Post Game Retaliation
The Sore Loser (usually it's a sore loser, but not always) is not pleased that they lost the big game, got a bad call from a referee, or were humiliated in front of spectators. So what do they do? They decide to physically assault the offender after the game has ended and everyone's gone home. They usually intend to inflict a No-Holds-Barred Beatdown and/or Curb-Stomp Battle on the offender. As the examples show, it usually does not go well for the instigator of this trope. Usually, it turns out to be the assailant that ends up on the receiving end, adding to their Humiliation Conga. This can serve as An Aesop about sportsmanship and accepting defeat. Expect to see this trope in sports related media (bonus points if it's a combat sport like boxing, karate, MMA, etc). Note that this trope doesn't have to happen immediately after the contest. It can take place beforehand or in between events. If the violence happens inside the playing area during the game, it's Unnecessary Roughness. If the violence happens outside the playing area during the game, it's Ring Out. If the fans are the violent ones, it's Football Hooligans. If the intent is to injure the opponents to hamper their skills & abilities, it's Crippling the Competition.
Examples:Anime and Manga
- In One Piece, in Dressrosa arc (specifically in the Corrida Colosseum tournament) after losing to Rebecca in the Round D match, the tournament losers tried to assault her when she's about to play in the next round. Fortunately, Diamante (the event organizer of the colosseum) stops them short, saying that Rebecca won by the rules.
- In Genkai's disciple selection test early on in YuYu Hakusho, she has all her applicants get lots of paper. If their paper changed color, they could start her selection trials. If not, they were told to leave. Two self-proclaimed experts angrily attack Genkai over being rejected. She promptly blasts them with spirit energy across the courtyard and into her entrance gate. (It turns out that her paper lots were not random; they only changed color if those holding them had a certain amount of spirit energy.)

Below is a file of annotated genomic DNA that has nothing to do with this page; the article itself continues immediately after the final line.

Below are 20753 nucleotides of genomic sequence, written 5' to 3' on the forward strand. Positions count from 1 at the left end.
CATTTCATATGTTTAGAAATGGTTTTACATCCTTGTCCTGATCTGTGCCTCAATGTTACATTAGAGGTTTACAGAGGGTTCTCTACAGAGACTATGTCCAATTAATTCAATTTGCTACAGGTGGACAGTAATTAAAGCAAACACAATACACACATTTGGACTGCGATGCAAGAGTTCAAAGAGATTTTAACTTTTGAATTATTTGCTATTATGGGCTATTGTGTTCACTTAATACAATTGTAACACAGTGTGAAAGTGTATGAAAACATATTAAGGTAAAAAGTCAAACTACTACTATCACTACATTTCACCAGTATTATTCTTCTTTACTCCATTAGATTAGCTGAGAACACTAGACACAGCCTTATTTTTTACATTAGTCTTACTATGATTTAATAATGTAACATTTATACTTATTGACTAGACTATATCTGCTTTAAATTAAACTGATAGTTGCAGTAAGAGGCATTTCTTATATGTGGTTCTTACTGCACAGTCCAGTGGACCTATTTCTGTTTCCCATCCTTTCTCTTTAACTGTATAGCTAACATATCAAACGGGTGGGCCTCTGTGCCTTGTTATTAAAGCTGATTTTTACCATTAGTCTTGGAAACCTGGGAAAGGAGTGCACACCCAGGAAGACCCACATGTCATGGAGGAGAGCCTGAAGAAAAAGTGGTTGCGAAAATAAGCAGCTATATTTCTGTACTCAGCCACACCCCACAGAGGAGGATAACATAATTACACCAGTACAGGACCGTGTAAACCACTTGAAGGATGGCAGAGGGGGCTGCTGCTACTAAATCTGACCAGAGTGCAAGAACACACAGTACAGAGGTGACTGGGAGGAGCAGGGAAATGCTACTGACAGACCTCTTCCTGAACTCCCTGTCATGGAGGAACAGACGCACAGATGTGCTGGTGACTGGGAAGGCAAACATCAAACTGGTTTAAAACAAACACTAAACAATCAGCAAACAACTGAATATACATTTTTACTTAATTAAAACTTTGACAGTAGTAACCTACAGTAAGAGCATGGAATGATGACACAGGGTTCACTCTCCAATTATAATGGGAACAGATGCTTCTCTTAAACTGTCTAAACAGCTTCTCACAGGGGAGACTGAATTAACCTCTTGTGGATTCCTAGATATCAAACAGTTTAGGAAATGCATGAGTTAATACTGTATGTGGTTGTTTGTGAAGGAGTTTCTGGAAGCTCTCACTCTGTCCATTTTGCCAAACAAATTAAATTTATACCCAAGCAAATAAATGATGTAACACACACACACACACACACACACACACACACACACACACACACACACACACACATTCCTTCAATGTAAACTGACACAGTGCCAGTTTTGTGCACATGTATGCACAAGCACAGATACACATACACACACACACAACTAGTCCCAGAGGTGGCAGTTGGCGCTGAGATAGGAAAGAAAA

- Double subverted in a later episode of Sailor Moon; Haruka wins a motorcycle race and other bikers plan to attack her. One of her more honorable opponents warns them to stay away. But later on, bikers riding in a truck attempt to run Haurka and Usagi off the road; they then attack Haruka afterwards, but she easily mops the floor with them.
- Subverted in IGPX Immortal Grand Prix. Team Satomi manages to beat Sledge Mamma, despite mechanical sabotage during the race. The team thought this was something Sledge Mamma would do, since they usually use underhanded tactics. After the race, Takeshi, Liz, and Amy are ambushed by a group of thugs who had previously hassled Takeshi. Sledge Mamma showed up behind them, leaving Satomi trapped between two. Satomi feared the worst. The thugs attack, but are quickly beaten down by Sledge Mamma. The thugs admit to being Sledge Mamma fans, but Yamma tells them that what they did was despicable.
Yamma: Sorry about that. Our fans can get a little rowdy sometimes. We just wanna beat ya, not beat you up.
- In the Pokémon episode "The Flame Pokémon-athon," this happens after Dario fails to win a race, despite such tactics as Crippling the Competition, and Ash is the winner instead. Dario and his Dodrio immediately attack Ash and the Rapidash he's riding—and promptly get kicked into the stratosphere.
- In the second 3 Ninjas film 3 Ninjas Kick Back, the defeated baseball team goes for "extra innings" - that is, attack the victorious players and their friend, Miyo. One of the boys decides to fight Miyo, but it does not end well for him.
- From the The Karate Kid franchise:
- In The Karate Kid Part II, John Kreese does this to his losing students after they were beaten by Daniel in the first movie. He yells at them and gets physical until Mr. Miyagi intervenes. Like the above 3 Ninjas example, it doesn't go well for Kreese.
- The alternate ending to The Karate Kid (2010) remake has Master Li do the same after his students lose to Dre. Mr. Han intervenes and trashes Li in a fight, contributing to his Humiliation Conga.